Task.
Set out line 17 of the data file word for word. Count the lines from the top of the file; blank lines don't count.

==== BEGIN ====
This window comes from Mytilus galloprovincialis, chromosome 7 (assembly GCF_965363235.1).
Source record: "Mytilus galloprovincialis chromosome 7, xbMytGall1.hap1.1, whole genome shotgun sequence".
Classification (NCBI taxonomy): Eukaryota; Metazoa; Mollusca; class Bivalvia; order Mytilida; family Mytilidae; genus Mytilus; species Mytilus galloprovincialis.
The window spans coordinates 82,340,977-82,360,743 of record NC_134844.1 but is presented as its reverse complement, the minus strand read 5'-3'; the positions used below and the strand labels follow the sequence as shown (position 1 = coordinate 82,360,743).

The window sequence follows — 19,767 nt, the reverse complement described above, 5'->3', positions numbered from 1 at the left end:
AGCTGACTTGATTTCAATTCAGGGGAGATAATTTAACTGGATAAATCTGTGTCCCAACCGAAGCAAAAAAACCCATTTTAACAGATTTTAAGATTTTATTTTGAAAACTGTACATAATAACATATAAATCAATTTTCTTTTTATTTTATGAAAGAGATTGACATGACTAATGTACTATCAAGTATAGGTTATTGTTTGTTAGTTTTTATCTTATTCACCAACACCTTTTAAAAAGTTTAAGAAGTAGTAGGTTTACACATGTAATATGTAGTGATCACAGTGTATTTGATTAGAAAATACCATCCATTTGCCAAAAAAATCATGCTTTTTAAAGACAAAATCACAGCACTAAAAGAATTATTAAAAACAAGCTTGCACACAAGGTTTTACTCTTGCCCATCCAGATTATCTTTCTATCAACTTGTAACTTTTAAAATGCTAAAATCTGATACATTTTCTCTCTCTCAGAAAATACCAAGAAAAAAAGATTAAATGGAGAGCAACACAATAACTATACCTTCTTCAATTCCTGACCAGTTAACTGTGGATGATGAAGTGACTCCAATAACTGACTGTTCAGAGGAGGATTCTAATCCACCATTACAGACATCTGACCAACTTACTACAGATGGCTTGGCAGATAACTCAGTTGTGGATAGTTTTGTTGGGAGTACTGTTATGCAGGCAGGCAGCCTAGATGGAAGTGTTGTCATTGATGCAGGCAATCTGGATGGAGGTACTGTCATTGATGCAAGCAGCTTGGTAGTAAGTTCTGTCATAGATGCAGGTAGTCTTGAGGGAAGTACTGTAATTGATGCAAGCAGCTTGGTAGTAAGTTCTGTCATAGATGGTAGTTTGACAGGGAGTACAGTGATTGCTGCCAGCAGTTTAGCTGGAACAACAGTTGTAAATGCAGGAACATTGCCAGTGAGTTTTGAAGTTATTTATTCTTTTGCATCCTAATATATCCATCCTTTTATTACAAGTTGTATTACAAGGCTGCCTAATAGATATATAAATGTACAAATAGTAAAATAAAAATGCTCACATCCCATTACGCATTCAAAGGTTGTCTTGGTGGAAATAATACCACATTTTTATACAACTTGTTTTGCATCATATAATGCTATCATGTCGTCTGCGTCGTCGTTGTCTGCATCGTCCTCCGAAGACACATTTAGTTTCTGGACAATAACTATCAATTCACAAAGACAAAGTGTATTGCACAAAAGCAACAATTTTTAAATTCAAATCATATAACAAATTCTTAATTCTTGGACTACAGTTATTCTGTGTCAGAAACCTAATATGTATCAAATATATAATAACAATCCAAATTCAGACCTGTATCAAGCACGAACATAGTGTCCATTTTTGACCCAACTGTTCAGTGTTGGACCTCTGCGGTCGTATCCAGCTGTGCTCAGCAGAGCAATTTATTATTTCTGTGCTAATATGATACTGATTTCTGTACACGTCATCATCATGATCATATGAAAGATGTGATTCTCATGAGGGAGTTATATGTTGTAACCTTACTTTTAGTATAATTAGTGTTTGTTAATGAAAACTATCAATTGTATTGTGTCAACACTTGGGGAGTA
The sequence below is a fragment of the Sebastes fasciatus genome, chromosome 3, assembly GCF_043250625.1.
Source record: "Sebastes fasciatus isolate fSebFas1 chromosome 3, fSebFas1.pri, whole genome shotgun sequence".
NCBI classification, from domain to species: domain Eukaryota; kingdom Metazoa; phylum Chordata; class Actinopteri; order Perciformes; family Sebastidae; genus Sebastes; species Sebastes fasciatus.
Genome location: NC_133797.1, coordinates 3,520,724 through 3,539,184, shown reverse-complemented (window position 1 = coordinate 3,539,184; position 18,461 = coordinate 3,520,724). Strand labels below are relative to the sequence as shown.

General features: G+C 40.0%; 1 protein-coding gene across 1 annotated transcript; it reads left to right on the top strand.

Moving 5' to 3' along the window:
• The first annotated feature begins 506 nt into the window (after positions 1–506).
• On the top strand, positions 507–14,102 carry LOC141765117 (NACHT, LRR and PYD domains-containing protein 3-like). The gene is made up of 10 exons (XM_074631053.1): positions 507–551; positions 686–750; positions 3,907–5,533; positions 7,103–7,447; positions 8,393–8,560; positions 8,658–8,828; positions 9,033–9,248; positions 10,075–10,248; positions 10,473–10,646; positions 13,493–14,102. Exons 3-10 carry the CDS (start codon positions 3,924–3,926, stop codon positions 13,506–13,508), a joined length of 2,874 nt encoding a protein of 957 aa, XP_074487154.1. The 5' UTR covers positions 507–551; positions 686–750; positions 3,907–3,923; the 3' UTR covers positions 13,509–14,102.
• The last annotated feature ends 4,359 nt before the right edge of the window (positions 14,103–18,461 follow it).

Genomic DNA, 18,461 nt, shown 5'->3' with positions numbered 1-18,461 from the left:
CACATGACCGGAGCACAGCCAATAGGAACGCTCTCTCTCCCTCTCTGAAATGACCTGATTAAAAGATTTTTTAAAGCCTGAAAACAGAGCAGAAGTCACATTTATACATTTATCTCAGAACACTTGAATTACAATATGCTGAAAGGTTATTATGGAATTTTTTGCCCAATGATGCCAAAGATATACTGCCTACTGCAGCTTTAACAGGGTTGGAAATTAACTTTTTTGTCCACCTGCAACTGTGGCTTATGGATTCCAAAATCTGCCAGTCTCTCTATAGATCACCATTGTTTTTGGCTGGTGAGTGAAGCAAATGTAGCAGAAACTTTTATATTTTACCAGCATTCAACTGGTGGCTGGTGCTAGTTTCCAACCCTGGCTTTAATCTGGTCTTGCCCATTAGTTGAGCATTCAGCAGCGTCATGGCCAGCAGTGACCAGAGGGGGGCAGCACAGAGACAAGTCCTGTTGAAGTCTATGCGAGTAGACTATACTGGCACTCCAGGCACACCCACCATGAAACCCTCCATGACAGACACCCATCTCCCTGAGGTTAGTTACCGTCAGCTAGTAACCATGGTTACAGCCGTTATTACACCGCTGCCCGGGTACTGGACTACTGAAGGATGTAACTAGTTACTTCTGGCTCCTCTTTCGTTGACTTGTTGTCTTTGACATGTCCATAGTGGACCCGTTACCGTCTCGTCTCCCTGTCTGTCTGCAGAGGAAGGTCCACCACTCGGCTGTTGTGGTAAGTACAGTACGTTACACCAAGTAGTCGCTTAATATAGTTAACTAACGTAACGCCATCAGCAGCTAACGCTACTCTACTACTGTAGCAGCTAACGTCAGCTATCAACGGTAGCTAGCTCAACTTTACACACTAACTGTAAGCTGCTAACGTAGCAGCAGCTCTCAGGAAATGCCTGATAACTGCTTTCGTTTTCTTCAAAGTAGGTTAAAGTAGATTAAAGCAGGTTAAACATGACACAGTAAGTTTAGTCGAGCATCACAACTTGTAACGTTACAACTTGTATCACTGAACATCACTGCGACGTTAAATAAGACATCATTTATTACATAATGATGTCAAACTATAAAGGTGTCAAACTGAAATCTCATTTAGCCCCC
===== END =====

CACATGACCGGAGCACAGCCAATAGGAACGCTCTCTCTCCCTCTCTGAAATGACCTGATTAAAAGATTTTTTAAAGCCTGAAAACAGAGCAGAAGTCACATTTATACATTTATCTCAGAACACTTGAATTACAATATGCTGAAAGGTTATTATGGAATTTTTTGCCCAATGATGCCAAAGATATACTGCCTACTGCAGCTTTAACAGGGTTGGAAATTAACTTTTTTGTCCACCTGCAACTGTGGCTTATGGATTCCAAAATCTGCCAGTCTCTCTATAGATCACCATTGTTTTTGGCTGGTGAGTGAAGCAAATGTAGCAGAAACTTTTATATTTTACCAGCATTCAACTGGTGGCTGGTGCTAGTTTCCAACCCTGGCTTTAATCTGGTCTTGCCCATTAGTTGAGCATTCAGCAGCGTCATGGCCAGCAGTGACCAGAGGGGGGCAGCACAGAGACAAGTCCTGTTGAAGTCTATGCGAGTAGACTATACTGGCACTCCAGGCACACCCACCATGAAACCCTCCATGACAGACACCCATCTCCCTGAGGTTAGTTACCGTCAGCTAGTAACCATGGTTACAGCCGTTATTACACCGCTGCCCGGGTACTGGACTACTGAAGGATGTAACTAGTTACTTCTGGCTCCTCTTTCGTTGACTTGTTGTCTTTGACATGTCCATAGTGGACCCGTTACCGTCTCGTCTCCCTGTCTGTCTGCAGAGGAAGGTCCACCACTCGGCTGTTGTGGTAAGTACAGTACGTTACACCAAGTAGTCGCTTAATATAGTTAACTAACGTAACGCCATCAGCAGCTAACGCTACTCTACTACTGTAGCAGCTAACGTCAGCTATCAACGGTAGCTAGCTCAACTTTACACACTAACTGTAAGCTGCTAACGTAGCAGCAGCTCTCAGGAAATGCCTGATAACTGCTTTCGTTTTCTTCAAAGTAGGTTAAAGTAGATTAAAGCAGGTTAAACATGACACAGTAAGTTTAGTCGAGCATCACAACTTGTAACGTTACAACTTGTATCACTGAACATCACTGCGACGTTAAATAAGACATCATTTATTACATAATGATGTCAAACTATAAAGGTGTCAAACTGAAATCTCATTTAGCCCCC